So the first point may have validity..so what about other CBO models? When they do mention their models (they aren't publicly visible, we rely on politicians like Ryan who do read the to tell us) there typically isn't that much fudge factor. Read their report on President Monkey's budget from last April for example. Meanwhile, did Ryan specify that he was looking at a bad-case scenario number when the CBO produced a likely scenario number? Or was Ryan's the likely and 2058 is a best-case scenario? See, two can play at this game.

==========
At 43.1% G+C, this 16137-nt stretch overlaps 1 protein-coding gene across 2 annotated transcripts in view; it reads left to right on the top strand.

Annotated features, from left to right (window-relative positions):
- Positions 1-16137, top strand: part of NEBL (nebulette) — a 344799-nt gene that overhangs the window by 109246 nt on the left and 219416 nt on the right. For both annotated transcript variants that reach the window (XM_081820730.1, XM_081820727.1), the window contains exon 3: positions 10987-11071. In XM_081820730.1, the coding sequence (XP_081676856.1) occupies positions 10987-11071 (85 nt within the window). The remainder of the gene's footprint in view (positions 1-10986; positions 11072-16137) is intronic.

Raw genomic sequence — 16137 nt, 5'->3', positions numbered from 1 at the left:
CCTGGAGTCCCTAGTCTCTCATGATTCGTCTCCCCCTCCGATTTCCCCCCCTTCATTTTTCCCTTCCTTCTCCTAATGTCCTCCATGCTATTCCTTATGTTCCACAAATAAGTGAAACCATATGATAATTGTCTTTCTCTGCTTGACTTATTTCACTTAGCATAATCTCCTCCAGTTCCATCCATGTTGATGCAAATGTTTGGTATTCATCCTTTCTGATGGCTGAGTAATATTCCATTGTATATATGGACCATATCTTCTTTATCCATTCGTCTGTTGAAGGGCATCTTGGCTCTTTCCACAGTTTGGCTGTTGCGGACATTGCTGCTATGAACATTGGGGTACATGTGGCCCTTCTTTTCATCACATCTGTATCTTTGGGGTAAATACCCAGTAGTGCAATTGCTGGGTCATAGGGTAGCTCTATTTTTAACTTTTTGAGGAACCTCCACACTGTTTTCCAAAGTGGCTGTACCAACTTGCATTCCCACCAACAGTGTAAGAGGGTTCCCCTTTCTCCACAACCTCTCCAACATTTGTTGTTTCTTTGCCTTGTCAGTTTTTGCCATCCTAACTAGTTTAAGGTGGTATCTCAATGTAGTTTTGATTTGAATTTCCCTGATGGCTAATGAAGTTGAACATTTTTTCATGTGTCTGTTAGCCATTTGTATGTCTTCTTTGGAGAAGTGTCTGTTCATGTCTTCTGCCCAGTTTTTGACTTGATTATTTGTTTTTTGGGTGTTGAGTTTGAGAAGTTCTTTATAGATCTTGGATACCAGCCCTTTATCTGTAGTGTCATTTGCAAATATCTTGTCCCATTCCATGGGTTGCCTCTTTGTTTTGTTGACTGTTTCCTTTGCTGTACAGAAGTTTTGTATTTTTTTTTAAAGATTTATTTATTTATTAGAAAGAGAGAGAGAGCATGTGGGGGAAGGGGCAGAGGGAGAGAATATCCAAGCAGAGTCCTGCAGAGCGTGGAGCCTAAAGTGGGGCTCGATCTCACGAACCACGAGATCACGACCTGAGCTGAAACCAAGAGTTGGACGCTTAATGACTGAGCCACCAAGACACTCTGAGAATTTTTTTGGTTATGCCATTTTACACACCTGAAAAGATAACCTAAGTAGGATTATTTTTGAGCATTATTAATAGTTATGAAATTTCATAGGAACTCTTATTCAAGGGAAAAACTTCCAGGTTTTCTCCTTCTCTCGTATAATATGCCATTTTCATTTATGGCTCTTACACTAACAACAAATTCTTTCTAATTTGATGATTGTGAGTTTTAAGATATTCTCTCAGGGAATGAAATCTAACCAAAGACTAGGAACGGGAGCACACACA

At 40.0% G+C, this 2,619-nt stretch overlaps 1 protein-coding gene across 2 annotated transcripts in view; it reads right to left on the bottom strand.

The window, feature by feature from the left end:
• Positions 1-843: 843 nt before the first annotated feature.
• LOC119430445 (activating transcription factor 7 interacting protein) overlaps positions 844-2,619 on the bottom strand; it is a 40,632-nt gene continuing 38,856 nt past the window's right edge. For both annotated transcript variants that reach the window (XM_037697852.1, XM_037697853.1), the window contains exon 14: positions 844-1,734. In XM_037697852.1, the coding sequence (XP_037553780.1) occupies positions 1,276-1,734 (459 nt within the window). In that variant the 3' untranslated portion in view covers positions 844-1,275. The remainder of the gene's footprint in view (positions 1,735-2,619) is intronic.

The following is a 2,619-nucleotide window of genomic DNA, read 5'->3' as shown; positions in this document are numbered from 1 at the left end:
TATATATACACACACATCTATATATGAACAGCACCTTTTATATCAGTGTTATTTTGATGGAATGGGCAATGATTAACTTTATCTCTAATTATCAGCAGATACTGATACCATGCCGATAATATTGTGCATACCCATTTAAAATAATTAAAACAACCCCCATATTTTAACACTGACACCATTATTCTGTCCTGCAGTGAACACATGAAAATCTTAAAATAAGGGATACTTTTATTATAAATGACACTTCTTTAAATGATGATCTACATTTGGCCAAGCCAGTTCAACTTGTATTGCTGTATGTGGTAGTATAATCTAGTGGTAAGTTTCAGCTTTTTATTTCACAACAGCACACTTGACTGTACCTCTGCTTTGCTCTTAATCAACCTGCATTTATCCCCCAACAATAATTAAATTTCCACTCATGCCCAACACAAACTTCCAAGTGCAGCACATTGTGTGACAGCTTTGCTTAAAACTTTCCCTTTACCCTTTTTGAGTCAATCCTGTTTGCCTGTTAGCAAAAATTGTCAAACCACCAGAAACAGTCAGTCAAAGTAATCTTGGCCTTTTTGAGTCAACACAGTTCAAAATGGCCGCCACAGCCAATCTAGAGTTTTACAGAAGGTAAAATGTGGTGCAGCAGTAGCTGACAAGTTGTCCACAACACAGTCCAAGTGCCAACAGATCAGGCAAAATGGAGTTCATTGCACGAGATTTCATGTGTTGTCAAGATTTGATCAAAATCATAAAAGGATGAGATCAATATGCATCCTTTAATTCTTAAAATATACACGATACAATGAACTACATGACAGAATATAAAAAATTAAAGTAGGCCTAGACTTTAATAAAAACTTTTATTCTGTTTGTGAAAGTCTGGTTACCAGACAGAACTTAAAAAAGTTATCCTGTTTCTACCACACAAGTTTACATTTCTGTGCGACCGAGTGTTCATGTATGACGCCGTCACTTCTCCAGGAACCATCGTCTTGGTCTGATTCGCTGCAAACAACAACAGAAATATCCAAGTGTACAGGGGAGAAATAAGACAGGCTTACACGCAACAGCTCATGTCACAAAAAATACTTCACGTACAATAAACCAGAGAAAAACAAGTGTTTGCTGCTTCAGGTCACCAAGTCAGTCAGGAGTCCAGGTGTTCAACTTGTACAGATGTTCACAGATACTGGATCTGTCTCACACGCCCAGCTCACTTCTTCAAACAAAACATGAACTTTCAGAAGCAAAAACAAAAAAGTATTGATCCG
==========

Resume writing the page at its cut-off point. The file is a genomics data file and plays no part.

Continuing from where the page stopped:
As to their second point, the key bit that Ryan is trying to make public that is being glossed over in this election is there is a fucking doomsday year!. Shouldn't this be something Americans worry about? All the college students today who will be in their mid-40s when the Ryan doomsday year comes about and in their mid-60s due to retire when the CBO doomsday year comes about are still out their flagging their useless demagogic race-baiting huckster of a failed President! This is maybe something that deserves more than a half-assed "fact check".

We already discussed the third point: between PoliFact's opinion of what politicians will do and the reality we can see today of what they actually do do, I think Ryan is justified warning us about the future. After all, until politicians are pushed to fix this it won't be fixed, and half the U.S. political spectrum denying that this is even a problem may just throw a wrinkle into this analysis.